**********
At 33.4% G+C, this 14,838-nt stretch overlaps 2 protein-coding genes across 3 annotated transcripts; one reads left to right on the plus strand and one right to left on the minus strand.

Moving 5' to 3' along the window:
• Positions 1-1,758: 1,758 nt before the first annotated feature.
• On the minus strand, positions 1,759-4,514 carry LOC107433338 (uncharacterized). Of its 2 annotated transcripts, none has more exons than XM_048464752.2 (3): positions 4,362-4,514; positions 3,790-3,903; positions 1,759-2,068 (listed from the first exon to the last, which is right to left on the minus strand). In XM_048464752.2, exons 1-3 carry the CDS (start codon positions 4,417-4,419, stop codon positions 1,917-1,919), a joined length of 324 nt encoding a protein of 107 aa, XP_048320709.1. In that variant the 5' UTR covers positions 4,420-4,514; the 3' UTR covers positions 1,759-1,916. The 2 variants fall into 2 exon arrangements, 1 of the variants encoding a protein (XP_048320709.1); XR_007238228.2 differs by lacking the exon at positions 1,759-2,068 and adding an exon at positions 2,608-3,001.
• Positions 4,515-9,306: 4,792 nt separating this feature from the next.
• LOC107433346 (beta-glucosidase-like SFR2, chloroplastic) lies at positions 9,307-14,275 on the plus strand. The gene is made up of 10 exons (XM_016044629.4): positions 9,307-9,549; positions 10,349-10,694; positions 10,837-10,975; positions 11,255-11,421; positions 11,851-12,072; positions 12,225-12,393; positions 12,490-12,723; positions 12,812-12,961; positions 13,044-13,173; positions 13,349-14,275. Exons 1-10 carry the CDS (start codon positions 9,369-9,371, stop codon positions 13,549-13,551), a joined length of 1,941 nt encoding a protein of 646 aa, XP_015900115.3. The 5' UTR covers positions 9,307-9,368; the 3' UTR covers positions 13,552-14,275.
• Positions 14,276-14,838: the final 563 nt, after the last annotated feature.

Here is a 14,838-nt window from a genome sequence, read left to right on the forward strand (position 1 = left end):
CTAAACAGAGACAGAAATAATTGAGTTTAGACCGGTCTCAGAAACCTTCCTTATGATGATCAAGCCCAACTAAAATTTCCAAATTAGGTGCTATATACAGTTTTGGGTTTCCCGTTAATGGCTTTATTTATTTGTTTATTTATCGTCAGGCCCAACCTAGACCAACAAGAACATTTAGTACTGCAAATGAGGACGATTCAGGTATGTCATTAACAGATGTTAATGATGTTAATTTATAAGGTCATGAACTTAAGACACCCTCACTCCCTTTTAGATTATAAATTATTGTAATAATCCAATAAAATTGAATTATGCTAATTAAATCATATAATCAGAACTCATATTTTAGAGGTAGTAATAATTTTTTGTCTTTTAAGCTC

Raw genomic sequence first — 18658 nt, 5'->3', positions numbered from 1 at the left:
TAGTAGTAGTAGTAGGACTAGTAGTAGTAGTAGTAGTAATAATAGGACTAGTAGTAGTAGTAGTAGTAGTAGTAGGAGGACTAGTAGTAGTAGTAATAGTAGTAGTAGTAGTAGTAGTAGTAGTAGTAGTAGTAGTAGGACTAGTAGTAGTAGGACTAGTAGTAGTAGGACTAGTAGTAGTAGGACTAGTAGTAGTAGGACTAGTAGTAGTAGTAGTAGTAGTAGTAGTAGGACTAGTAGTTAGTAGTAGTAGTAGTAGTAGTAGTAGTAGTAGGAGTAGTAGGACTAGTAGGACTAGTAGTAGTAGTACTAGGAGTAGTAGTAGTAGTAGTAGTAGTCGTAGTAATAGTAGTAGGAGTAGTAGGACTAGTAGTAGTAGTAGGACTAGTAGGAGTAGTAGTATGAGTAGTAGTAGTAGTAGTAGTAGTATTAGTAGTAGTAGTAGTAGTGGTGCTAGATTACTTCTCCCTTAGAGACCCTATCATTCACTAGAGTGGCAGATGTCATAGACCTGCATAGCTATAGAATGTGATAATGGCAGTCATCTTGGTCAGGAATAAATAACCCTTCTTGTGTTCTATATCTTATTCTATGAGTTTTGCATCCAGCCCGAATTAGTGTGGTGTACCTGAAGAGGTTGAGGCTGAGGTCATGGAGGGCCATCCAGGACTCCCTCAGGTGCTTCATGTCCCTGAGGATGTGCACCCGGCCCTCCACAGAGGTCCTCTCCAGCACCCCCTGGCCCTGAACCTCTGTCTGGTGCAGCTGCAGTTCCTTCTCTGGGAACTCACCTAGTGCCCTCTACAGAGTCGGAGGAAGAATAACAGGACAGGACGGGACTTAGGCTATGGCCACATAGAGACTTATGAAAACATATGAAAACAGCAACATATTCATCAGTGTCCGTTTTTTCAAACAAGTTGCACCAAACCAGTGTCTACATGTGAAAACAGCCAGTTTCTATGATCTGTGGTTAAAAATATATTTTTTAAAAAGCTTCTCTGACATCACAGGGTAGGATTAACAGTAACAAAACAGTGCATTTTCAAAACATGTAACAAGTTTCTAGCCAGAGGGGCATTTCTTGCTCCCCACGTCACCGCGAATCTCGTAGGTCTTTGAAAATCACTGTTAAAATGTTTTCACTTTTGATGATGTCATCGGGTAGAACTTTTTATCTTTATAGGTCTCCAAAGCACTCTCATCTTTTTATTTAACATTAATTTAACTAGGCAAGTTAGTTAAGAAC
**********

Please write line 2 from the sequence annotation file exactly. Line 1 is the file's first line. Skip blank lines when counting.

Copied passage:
Moving 5' to 3' along the window: